At the inaugural pledging conference of The Global Alliance for Vaccines and Immunization (GAVI) on June 13, a record $4.3 billion in donations was secured from private and public donors, including a $450 million multi-year pledge from the United States. Now that the international community has shown GAVI the money, securing the resources to potentially surpass the goal of immunizing an additional 250 million children by 2015, next steps to show results and keep the movement’s momentum are key. In that vein, the Center for Global Development (CGD) and the Center for Strategic and International Studies (CSIS) hosted a panel discussion Monday exploring GAVI going forward with representatives from key global entities.
The current momentum behind GAVI is unquestionable, said event moderator Lisa Carty from CSIS, seldom does an organization set a pledge goal and comes away with $600 million more than they requested. But the panelists were sure to point out that this momentum was garnered through targeted advocacy from a broad base of supporters, and sustaining this momentum will be challenging but essential.
“There are not many opportunities for investment with a proven track record of achievement like this,” said panelist Amie Batson, deputy assistant administrator for global health at the U.S. Agency for International Development. According to the latest GAVI progress report, by the end of 2010, more than 5 million future deaths had been prevented and more than 288 million additional children had been immunized around the world with support from GAVI and its partners.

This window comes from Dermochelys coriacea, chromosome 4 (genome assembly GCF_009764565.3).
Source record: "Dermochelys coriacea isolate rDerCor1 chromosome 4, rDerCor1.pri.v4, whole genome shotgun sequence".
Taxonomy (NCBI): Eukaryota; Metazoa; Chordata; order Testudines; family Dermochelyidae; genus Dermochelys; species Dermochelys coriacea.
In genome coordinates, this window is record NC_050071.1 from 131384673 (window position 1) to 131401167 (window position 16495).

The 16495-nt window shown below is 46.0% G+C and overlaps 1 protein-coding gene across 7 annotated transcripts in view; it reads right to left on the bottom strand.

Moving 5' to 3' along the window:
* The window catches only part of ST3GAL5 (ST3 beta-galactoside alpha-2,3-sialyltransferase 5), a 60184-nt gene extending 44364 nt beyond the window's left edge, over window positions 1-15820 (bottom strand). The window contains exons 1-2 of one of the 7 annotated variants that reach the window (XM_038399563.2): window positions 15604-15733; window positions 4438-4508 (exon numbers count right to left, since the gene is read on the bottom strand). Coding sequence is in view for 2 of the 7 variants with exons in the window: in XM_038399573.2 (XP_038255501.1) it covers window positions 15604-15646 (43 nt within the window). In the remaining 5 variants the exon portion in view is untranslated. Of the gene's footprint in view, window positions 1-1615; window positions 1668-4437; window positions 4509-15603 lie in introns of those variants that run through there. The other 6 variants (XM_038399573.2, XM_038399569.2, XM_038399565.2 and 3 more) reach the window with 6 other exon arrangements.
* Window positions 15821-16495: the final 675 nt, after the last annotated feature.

Despite this track record, the panelists agreed that many challenges remain moving forward, including continuing to engender broad-based support from various economies around the world, expeditiously demonstrating the impact that the increased funding has had, and delivering on the promises made to vaccinate and immunize hundreds of millions of children.
In response to a question from the audience regarding the importance of multi-year pledges, Batson said they are crucial because year-to-year funding volatility hurts recipient countries and their ability to sustain vaccination efforts and plan ahead. The U.S. has offered to host a high-level meeting in one year’s time to discuss continued funding.
“Countries more than doubled their contributions from the previous three years,” said panelist Joelle Tanguy, managing director of External Relations at GAVI, adding that emerging economies like Brazil, which made its first contribution, demonstrate the broad-based support that could be engendered worldwide. Thanks to effective lobbying from GAVI advocates, this round of donors also included other newcomers like Japan and Korea, with signs from China that they will soon be jumping on board.
However, Tanguy said, the need to deliver and demonstrate very soon the real impact of the increased funding they have accrued is the real challenge. Part of that will be making sure that vaccines remain a best buy in global health, and an “affordable intervention that countries are interested in,” she said. Addressing hurdles to market entry for vaccine manufacturers on an individual basis will be key to that effort.
Before the pledging conference, CSIS and CGD developed a brief entitled “GAVI’s Future: Steps to Build Strategic Leadership, Financial Sustainability and Better Partnerships,” to tout the more than 5 million child deaths that were prevented in the GAVI partnership’s first decade through increased coverage of existing vaccines and their work to quickly introduce novel vaccines in resource-poor countries.
One of the topics that has heralded the most attention is the alliance’s innovative financing mechanisms and successes in negotiating vaccine price reductions. According to Batson, one of the best examples of this is the alliance’s work to reduce the price of the rotavirus vaccine by 67 percent. She added that this work paves the way for the next wave of vaccines, to include those for malaria, TB and one day HIV/AIDS, to effectively reach more people in need.